After a little too much New Year and birthday cheer we had technical difficulties, but Gary and I still found time to discuss birthday presents, Heinlein, 1967 as a transition year for science fiction, where non-academic cricitism has a role to play in modern SF, and previewed the Coode Street Best of 2010 (we name our top books of the year, but explanations wait for next week).
Here in Australia the day after Christmas is a special one, dedicated to winding down after a day of feasting and gift giving, laughter and merriment. Things slow down – unless you have a taste for the mega-discount sales – and people tend to relax with family.
This morning, Perth time, at least, a bunch of participants in Australian podcasting joined together to record a Boxing Day Super Mega Podcast. Participating were:
- Alex, Alisa, and Tansy from Galactic Suburbia;
- Grant from Bad Film Diaries;
- Ian from The Writer and the Critic; and
- Gary and I from The Coode St Podcast.
It was seven people talking, in a fairly organised manner about their highlights of 2010 and what they’re looking forward to in 2011. We all hope you enjoy it, and that you check out the individual podcasts that will be coming out in future weeks and months.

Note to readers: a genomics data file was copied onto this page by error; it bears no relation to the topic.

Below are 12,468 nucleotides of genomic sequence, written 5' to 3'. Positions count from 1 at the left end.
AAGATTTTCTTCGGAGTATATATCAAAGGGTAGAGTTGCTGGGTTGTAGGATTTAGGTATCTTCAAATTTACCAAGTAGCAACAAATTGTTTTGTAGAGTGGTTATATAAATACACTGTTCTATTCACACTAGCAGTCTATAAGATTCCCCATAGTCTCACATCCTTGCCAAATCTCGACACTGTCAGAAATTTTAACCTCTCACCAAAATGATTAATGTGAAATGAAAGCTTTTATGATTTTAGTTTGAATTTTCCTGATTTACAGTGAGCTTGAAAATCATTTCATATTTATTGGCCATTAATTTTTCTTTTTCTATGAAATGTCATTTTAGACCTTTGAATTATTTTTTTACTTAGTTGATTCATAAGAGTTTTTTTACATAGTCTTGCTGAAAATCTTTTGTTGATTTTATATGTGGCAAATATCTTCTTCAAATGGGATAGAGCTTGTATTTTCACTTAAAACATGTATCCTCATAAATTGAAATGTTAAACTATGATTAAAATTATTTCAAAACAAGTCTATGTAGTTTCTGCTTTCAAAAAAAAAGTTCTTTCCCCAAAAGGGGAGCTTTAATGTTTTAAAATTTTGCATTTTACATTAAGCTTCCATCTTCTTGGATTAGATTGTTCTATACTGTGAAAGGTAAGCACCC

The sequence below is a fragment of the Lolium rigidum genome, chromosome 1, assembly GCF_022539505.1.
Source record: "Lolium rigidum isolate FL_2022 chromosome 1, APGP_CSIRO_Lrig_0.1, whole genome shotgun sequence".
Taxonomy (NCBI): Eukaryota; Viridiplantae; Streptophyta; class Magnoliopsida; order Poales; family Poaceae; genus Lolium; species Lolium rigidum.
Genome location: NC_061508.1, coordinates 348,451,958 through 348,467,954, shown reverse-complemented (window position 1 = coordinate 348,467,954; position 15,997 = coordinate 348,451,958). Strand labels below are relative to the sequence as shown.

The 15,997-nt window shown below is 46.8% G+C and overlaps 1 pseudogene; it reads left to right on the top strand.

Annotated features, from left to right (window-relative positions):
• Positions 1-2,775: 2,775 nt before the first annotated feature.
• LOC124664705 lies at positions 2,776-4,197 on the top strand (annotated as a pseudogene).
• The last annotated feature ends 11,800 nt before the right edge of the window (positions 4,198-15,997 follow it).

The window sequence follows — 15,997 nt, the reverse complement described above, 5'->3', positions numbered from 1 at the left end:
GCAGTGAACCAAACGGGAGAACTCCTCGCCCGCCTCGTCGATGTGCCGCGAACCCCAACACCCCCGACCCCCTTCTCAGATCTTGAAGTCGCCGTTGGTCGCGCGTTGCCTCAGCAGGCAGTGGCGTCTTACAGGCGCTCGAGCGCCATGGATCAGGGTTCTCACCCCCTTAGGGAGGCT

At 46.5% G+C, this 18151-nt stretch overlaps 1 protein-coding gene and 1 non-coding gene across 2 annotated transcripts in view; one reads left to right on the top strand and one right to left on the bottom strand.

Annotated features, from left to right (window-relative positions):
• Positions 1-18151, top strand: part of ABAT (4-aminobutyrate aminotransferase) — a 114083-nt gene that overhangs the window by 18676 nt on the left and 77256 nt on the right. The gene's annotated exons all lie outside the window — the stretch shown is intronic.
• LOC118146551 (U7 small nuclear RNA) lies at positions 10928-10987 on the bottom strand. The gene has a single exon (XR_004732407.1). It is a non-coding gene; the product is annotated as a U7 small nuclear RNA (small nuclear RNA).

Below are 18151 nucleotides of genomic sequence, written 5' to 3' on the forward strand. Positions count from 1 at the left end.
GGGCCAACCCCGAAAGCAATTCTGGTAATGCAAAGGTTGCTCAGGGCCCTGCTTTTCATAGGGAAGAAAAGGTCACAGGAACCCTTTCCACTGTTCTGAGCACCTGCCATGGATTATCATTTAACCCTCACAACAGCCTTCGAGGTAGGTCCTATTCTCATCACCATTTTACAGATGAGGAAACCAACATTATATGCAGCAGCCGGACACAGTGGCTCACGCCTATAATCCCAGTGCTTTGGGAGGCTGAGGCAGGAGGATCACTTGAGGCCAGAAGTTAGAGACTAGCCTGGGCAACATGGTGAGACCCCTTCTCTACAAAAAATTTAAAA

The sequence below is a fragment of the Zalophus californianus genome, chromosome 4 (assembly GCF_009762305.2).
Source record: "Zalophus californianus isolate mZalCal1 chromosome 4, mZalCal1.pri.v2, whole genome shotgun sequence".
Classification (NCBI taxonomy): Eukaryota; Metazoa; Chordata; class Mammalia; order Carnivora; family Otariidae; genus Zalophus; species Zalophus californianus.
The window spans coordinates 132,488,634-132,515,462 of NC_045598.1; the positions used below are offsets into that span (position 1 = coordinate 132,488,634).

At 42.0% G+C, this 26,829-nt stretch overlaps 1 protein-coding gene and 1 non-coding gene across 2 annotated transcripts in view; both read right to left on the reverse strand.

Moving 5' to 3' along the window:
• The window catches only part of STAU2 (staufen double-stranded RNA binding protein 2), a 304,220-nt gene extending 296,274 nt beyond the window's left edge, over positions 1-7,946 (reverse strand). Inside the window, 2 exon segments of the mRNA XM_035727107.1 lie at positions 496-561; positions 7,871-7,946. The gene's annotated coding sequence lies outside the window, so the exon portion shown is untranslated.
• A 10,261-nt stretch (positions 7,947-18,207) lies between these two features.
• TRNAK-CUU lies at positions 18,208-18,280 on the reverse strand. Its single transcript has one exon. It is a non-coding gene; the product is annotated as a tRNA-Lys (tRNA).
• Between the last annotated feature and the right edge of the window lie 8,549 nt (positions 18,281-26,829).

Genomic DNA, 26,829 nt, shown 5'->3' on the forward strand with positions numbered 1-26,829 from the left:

The original episode 31 didn’t work out, so we knuckled down and did it again just so we would have it all done and dusted, as promised. We discussed some of the same things, but also got to the Coode St Book Club, more apocalypses, and our favorite books of the year.
Gary and I fired up the podcasting paraphernalia connecting Coode Street directly to East Cedar Ave, and spent time talking about Jo Walton, her novel Among Others, Niall Harrison’s Top 10 SF Novels by Women, and other stuff. As always, enjoy!
There was birthday cake to be had so Gary was on a plane and off to sunny Camden Town in the UK, leaving snowbound Chicago in his wake, where he sat down with John Clute (of The SF Encyclopedia and other fame) and Cheryl Morgan (of Salon Futura) and we all discussed cockroach quantums, cozy apocalypses, and seeing genre as a lens rather than a box (or something like that), and everyone expressed themselves with admirable equipoise!